Italy economy to shrink 1.4% in 2013, figures forecast

Sale in Italian shop Private consumption is forecast to fall further this year

Italy's economy will shrink by 1.4% this year, a much sharper contraction than previously forecast, according to the national statistic agency.

Istat forecast that Italy will post 0.7% growth in 2014, but added that unemployment will reach a record high of 12.3% next year.

Istat predicted in November that the eurozone's third largest economy would shrink by just 0.5% this year.

The data underlines growing fears about the strength of eurozone economies.

Last week the European Central Bank cut interest rates to a new record low of 0.5%, and recent economic data has pointed to a slowdown in growth in Germany and France.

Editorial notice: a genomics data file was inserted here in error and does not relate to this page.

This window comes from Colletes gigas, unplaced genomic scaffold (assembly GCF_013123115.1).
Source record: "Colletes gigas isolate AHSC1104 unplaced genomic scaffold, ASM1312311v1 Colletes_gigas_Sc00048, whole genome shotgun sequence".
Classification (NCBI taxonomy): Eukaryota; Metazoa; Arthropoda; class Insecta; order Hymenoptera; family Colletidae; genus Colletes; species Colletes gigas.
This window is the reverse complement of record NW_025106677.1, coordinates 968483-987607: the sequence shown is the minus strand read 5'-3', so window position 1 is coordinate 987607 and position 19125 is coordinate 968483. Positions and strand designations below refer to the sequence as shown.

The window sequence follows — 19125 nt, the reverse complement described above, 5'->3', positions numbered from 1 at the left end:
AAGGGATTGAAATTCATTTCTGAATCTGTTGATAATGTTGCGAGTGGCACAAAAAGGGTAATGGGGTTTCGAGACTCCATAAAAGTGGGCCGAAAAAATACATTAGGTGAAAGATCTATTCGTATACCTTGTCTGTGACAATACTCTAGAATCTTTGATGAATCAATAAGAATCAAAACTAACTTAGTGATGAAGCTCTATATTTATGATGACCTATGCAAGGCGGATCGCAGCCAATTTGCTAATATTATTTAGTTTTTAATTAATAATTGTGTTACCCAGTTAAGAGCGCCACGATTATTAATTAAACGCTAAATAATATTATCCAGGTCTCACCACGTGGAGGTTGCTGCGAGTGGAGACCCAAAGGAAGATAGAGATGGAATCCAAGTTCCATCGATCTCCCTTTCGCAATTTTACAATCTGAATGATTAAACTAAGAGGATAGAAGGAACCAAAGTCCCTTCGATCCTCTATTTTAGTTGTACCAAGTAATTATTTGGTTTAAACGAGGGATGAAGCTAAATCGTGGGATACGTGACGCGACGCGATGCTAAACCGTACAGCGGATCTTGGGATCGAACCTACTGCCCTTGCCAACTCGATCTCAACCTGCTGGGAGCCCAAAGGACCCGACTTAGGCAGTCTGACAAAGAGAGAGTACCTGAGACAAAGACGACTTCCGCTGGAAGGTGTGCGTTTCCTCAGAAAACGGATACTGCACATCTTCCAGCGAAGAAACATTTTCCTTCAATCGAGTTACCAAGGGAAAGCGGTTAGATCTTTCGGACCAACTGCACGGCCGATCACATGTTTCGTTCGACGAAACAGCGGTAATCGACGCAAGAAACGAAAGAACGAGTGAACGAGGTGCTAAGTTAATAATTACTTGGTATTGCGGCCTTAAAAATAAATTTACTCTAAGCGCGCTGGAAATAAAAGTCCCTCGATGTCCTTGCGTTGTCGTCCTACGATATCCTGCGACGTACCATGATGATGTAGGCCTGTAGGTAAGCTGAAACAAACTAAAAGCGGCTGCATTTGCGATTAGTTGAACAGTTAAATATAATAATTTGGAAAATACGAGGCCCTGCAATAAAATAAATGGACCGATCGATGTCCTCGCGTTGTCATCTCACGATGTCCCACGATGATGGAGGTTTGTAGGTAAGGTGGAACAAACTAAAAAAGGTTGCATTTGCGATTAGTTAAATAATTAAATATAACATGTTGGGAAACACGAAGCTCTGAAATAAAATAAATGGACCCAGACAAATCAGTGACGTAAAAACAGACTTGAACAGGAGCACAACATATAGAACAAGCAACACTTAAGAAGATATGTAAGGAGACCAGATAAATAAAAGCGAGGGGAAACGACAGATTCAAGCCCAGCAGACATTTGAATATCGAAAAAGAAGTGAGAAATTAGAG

There have also been calls among politicians and policymakers to ease up on austerity measures, which many believe are now contributing to sluggish eurozone growth.

Istat said its downward revision for Italian growth was due to an expected reduction in domestic demand. Import growth was also expected to remain negative.

The agency also blamed "tight credit conditions and persistent negative economic sentiment".

It added: "Private consumption is expected to fall further, reflecting a decline in households' purchasing power and rising unemployment."

The forecast return to growth in 2014 was based on the projection that private consumption will boost output growth while investments grow.


But Istat also forecast that the jobless rate would rise from 11.9% in 2013 to 12.3% in 2014.

Last week, in a gloomy assessment of the eurozone economy, the European Commission forecast that France will slide into recession this year.

The Commission also predicted that France would see unemployment rise to 10.9% in 2014 from 10.6% this year.

On Monday, France's finance minister Pierre Moscovici said that the dogma of austerity was over.

He told French radio that France would carry on reforming public finances and making structural reforms. But he said that a more "responsible attitude" to austerity cuts was now in place.

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